Friday, December 16, 2011

What a Wonderful Christmas Concert

A friend of mine sent me this picture from his camera-phone tonight. It does not include the full section to the right of the stage. It was a full-house, and a wonderful concert that reflected the joy and meaning of  Christmas.  We had to set up an additional 100 chairs, and there still dozens of people standing along the back wall and entrances.

The bands and choirs of all ages did an outstanding job. I must admit, my eyes watered at the last song, when after singing "Silent Night" as a congregation along with nearly 80 MS and HS students who were also singing in sign language, the choir signed the last verse again in a room so quiet it brought new meaning to the last line "...sleep in heavenly peace."  Well done, Students! Well done, Teachers and all who made tonight possible!

One of the most wonderful things about this event is that there are always hundreds of grandparents in attendance. I met several for the first time. I also met a grandmother whose husband was on the school board when I first came to CCS back in 2000. I visited with a grandmother who served on the school board for several years. Earlier today, she was wrapping Christmas presents at the bazaar. This afternoon, I visited with a grandfather who came to the rehearsal because he could not be at the concert tonight. After the concert,  I met a grandfather who drove up from Indiana. He and a number of other grandparents stopped me to specifically say they are praying for Calvary Christian Schools and that they're so glad this school is here for their family. 

In a few days, my own family will be with grandparents in Kansas (Julie's parents), and I can't tell you what a blessing they have been in our lives. I'm looking forward to being with them.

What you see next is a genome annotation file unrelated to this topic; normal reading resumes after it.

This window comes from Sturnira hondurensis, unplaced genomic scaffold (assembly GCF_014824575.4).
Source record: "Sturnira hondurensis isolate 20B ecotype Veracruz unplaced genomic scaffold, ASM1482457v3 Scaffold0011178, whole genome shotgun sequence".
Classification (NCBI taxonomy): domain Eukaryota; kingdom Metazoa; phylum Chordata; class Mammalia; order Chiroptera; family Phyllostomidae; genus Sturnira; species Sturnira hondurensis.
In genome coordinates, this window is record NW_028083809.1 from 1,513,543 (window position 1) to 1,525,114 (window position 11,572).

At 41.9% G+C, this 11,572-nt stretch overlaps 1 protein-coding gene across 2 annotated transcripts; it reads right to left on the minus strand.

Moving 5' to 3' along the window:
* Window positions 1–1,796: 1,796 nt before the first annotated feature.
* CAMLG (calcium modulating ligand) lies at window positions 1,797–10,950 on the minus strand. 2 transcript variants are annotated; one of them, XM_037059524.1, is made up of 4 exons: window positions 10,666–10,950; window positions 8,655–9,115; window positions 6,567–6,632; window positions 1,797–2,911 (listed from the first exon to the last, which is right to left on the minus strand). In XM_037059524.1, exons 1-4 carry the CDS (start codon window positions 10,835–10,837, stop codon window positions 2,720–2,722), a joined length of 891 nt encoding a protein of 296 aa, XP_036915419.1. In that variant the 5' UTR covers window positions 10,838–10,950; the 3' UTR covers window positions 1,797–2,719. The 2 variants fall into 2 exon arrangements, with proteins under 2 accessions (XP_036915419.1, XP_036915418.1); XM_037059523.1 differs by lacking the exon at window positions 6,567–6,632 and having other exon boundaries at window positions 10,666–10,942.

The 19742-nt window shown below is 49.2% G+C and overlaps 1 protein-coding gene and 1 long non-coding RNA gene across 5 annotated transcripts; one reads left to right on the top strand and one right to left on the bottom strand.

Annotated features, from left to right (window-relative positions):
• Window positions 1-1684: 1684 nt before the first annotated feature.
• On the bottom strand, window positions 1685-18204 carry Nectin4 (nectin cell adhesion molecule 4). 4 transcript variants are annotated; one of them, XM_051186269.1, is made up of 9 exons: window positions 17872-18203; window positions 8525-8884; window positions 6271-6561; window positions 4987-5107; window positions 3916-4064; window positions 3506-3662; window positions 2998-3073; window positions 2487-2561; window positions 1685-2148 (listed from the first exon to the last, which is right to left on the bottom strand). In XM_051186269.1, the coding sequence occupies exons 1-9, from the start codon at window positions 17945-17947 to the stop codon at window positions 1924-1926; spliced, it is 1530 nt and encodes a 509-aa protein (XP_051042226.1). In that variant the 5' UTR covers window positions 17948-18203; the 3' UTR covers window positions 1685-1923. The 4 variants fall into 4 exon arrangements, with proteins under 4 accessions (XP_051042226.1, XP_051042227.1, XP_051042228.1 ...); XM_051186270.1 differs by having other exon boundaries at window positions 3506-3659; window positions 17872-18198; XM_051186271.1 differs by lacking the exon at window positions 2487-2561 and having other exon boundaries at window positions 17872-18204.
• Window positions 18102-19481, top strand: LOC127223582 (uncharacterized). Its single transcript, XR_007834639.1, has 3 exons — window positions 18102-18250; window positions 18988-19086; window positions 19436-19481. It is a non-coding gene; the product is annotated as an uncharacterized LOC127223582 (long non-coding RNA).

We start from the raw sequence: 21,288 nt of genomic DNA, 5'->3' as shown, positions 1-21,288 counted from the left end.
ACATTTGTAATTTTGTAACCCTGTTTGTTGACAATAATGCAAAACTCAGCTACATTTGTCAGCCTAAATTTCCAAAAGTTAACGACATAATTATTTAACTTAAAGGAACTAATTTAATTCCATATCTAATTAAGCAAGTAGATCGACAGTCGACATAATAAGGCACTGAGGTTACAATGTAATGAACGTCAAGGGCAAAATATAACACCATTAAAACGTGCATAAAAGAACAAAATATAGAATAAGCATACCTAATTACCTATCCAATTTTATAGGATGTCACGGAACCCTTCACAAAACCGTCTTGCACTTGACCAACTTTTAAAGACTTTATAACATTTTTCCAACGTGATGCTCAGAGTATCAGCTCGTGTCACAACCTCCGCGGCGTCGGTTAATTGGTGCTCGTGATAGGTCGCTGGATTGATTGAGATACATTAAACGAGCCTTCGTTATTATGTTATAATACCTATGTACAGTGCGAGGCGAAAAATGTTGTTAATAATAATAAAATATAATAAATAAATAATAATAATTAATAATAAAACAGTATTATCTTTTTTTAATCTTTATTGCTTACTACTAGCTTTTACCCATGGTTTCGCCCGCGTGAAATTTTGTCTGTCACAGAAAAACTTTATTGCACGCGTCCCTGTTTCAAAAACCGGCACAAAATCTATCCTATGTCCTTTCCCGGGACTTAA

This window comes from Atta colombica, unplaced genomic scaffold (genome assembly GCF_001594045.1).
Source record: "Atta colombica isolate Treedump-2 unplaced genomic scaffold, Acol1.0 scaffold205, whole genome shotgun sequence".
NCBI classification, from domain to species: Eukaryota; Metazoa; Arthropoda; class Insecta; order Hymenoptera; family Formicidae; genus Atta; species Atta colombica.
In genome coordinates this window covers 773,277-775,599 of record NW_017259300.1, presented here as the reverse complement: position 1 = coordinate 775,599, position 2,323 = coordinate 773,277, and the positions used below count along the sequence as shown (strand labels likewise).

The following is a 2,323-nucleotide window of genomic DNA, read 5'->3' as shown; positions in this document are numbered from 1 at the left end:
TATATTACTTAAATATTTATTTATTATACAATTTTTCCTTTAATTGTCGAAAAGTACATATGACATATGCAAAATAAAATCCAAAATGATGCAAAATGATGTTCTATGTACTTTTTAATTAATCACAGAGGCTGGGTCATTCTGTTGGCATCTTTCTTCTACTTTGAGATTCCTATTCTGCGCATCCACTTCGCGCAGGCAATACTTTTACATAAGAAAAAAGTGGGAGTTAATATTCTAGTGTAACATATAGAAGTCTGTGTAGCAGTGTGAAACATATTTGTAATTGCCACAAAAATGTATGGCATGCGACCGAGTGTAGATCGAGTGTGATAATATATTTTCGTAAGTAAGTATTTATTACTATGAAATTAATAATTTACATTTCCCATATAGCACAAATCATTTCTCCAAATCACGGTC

If you read this post over the holidays, and if you're visiting with the grandparents in you life, please share the following poem with them, and please let them know we appreciate the vital role they play in our student's lives.

Three Generations

It takes two generations
to bring along the third
for the echo of truth
is sometimes heard
more clearly than
the words first spoken.
A cord of three strands
is less likely broken
than one or two,
and perhaps equally strong
is a chord of voices
intent to pass along
what matters most
from age to age.
The older voice can gently lead
and help confirm the page
the father reads
is worth the ink
and worthy indeed
to make man think
beyond his lifetime.
The family tree, it’s true, will grow
new limbs and leaves of green,
but the aging trunk that holds them
is held by roots unseen.
Some say "it takes a village,"
but more often than is heard,
it takes two generations
to bring along the third.
© 2007 Tom Kapanka



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